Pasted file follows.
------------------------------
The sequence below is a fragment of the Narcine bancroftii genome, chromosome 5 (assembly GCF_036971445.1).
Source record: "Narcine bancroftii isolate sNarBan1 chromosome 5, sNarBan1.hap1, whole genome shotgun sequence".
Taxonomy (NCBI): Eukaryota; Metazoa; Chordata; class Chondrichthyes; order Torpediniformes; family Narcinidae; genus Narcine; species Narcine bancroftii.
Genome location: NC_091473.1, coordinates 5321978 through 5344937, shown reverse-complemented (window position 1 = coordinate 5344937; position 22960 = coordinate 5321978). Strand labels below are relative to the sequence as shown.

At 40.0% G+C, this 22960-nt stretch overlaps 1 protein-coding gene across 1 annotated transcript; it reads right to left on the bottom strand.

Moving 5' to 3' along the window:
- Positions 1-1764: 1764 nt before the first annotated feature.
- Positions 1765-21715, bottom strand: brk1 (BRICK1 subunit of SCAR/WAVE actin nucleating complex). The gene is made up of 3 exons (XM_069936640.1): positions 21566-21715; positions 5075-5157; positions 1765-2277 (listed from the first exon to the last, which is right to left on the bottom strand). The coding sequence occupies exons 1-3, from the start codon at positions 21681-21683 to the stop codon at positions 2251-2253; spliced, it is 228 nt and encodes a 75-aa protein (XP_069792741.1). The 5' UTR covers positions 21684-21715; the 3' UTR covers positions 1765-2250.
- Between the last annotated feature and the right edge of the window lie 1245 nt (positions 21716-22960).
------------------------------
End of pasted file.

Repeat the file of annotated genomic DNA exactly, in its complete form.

The sequence below is a fragment of the Narcine bancroftii genome, chromosome 5 (assembly GCF_036971445.1).
Source record: "Narcine bancroftii isolate sNarBan1 chromosome 5, sNarBan1.hap1, whole genome shotgun sequence".
Taxonomy (NCBI): Eukaryota; Metazoa; Chordata; class Chondrichthyes; order Torpediniformes; family Narcinidae; genus Narcine; species Narcine bancroftii.
Genome location: NC_091473.1, coordinates 5321978 through 5344937, shown reverse-complemented (window position 1 = coordinate 5344937; position 22960 = coordinate 5321978). Strand labels below are relative to the sequence as shown.

At 40.0% G+C, this 22960-nt stretch overlaps 1 protein-coding gene across 1 annotated transcript; it reads right to left on the bottom strand.

Moving 5' to 3' along the window:
- Positions 1-1764: 1764 nt before the first annotated feature.
- Positions 1765-21715, bottom strand: brk1 (BRICK1 subunit of SCAR/WAVE actin nucleating complex). The gene is made up of 3 exons (XM_069936640.1): positions 21566-21715; positions 5075-5157; positions 1765-2277 (listed from the first exon to the last, which is right to left on the bottom strand). The coding sequence occupies exons 1-3, from the start codon at positions 21681-21683 to the stop codon at positions 2251-2253; spliced, it is 228 nt and encodes a 75-aa protein (XP_069792741.1). The 5' UTR covers positions 21684-21715; the 3' UTR covers positions 1765-2250.
- Between the last annotated feature and the right edge of the window lie 1245 nt (positions 21716-22960).